High Central Bank interest rates doesn't mean that monetary policy is tight

Discussion in 'Economics' started by Daal, Apr 21, 2021.

  1. Daal



    Argentina has a 38% central bank rate, it also has 42.8% inflation and that is expected to rise further.
    Meanwhile Japan has -0.1% central bank rates, it also havent had significant inflation in 30 years.
    The level of rates dont tell you the if the monetary policy is loose or tight. That's something that 99% of Fed critics miss. Its not about the level of interest rates but rather the level vs the natural rate of interest. Argentina has high rates, but they should have been way higher. Japan has low rates but they should have been way lower (if it were possible). Due the zero bound, the way to 'lower rates' is to do QE.
    Stop reasoning from the level of interest rate folks, its totally wrong
  2. morganist

    morganist Guest

    The evidence in the United Kingdom indicates the rate of pension saving is the more effective mechanism for controlling inflation and economic growth rates. Just not controlling the pension saving rate may have been the main factor causing either inflation or deflation, since the introduction of pension saving economic control in the United Kingdom over the last decade the economic targets have been adhered to like flat lines until the Coronavirus outbreak. If a nation is concerned about inflation use pension economic control instead of interest rate economic control. See the poster below.

  3. SunTrader


    Explain what it is not possible?
  4. Daal


    People will withdraw their cash from banks and hoard it to avoid negative rates
    Pricechange likes this.
  5. piezoe


    When discussing rates in countries that have deep sovereignty over their own currencies and have therefore not been forced to "borrow" in the conventional sense, we should not consider rates in countries that were forced to actually borrow using debt instruments denominated in another nations currency. This isn't a comparison between two different fish; it's a comparison between fish and foul.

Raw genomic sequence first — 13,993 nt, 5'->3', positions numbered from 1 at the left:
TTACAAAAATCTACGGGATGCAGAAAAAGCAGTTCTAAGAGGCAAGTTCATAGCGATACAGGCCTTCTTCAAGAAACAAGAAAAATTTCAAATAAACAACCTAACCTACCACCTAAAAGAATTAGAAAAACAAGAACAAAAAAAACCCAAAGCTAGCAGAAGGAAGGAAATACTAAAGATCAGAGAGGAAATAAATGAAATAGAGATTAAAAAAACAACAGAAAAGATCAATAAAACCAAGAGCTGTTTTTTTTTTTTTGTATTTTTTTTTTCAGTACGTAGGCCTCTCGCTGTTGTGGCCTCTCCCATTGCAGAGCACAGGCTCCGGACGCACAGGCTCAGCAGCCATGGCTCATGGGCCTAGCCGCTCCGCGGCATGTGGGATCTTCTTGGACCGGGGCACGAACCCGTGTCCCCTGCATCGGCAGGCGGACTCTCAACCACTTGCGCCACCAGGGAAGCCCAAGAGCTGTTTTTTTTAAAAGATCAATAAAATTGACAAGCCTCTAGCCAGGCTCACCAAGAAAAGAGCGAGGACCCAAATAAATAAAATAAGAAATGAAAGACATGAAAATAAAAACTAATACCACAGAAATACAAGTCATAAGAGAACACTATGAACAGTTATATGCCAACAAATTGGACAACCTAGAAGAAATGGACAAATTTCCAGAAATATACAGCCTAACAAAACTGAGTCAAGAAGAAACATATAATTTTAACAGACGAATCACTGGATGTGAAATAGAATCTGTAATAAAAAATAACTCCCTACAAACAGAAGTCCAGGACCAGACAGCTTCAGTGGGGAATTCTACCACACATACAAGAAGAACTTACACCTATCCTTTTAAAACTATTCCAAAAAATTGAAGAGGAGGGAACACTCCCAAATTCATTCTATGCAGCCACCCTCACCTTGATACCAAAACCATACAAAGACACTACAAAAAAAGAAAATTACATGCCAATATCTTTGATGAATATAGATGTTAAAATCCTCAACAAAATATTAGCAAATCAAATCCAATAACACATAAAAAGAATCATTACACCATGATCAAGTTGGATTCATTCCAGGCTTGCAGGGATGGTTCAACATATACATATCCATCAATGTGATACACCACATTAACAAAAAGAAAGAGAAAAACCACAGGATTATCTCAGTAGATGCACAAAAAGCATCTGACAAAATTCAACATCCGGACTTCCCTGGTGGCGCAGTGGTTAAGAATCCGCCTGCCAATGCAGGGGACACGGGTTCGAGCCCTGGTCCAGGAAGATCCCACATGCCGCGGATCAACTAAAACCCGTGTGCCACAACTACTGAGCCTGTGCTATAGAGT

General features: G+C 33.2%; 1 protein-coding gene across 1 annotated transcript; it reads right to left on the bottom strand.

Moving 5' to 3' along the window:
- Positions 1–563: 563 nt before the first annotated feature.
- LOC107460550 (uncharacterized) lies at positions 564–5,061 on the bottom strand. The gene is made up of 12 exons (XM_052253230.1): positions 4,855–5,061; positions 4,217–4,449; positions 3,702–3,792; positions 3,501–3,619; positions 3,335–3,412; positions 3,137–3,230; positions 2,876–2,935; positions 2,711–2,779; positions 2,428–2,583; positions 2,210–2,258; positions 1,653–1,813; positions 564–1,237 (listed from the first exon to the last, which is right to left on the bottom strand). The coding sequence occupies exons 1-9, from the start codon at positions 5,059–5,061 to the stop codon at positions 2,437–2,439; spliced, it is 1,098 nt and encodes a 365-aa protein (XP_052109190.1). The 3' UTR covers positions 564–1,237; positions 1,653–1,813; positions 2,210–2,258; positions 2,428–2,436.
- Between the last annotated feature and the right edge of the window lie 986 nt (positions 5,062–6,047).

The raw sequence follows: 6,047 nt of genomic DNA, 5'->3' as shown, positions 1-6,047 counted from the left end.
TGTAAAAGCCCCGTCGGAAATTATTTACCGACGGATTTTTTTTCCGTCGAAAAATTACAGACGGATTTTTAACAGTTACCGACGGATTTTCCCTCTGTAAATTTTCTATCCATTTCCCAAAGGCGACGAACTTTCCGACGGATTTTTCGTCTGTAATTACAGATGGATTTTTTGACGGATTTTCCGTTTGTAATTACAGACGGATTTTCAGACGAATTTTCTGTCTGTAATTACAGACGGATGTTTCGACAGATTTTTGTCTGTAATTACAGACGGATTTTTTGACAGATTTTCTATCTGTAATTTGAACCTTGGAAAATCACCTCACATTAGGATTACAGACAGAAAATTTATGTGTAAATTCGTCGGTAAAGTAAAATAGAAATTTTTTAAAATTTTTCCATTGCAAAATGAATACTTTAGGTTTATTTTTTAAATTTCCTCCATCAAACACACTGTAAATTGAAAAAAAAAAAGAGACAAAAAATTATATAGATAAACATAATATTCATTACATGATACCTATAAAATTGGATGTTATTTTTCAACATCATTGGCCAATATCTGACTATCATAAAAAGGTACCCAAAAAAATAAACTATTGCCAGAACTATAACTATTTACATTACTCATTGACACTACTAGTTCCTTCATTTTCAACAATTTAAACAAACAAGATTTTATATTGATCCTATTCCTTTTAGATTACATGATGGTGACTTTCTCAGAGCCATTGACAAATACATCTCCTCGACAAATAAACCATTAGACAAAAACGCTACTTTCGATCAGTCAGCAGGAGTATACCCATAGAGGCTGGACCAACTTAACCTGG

We should also try to be on the same page any time negative rates are mentioned. These are the province of Governments and Central Banks. As Daal points out above, we won't see negative rates from commercial banks. I've seen lots of posts on ET where the poster clearly did not understand this.

    I suppose it might be theoretically possible , I haven't thought this through obviously, for a commercial bank to offer a small positive interest on demand deposits and a small negative interest rate on loans if the Central Bank accommodated by offering an even more negative rate on wholesale money provided to banks. That would require a pretty hefty spread between the wholesale and retail rates. Not likely at all. And it certainly would require very cautious underwriting.
    Last edited: Apr 21, 2021
    SunTrader likes this.
  6. Daal


    Substitute Argentina for the United States in the 1970s and the point remains. High rates dont mean that money is tight, lots of times it actually is a sign that money was loose
    Pricechange and longandshort like this.
  7. SunTrader


    Funds have no choice and likely make up more of the deposits than individuals.
  8. piezoe


    Would it perhaps be correct to say it can be a reaction to too loose money, which can be another cause of inflation..? It seems that verb tense becomes critical here. In the case of Argentina, who knows. Maybe the data doesn't tell the whole story. They have a flat tax rate. Bad idea! And how many pay their taxes, how many dodge them? They've run trade surpluses. that that doesn't tell you whether their productivity and taxing is in line with their peso printing. I suspect it isn't. Whatever.
    Last edited: Apr 21, 2021
  9. zdreg


    Interest rates are like the weather. People will complain all of the time. Traders should never complain. It is too high. It is too low. They should just deal with it, while looking for sufficient volatility to make a living.
    Last edited: Apr 21, 2021
  10. SunTrader


    That is why this topic is in the umm economics section. ;)
    #10     Apr 21, 2021
    zdreg likes this.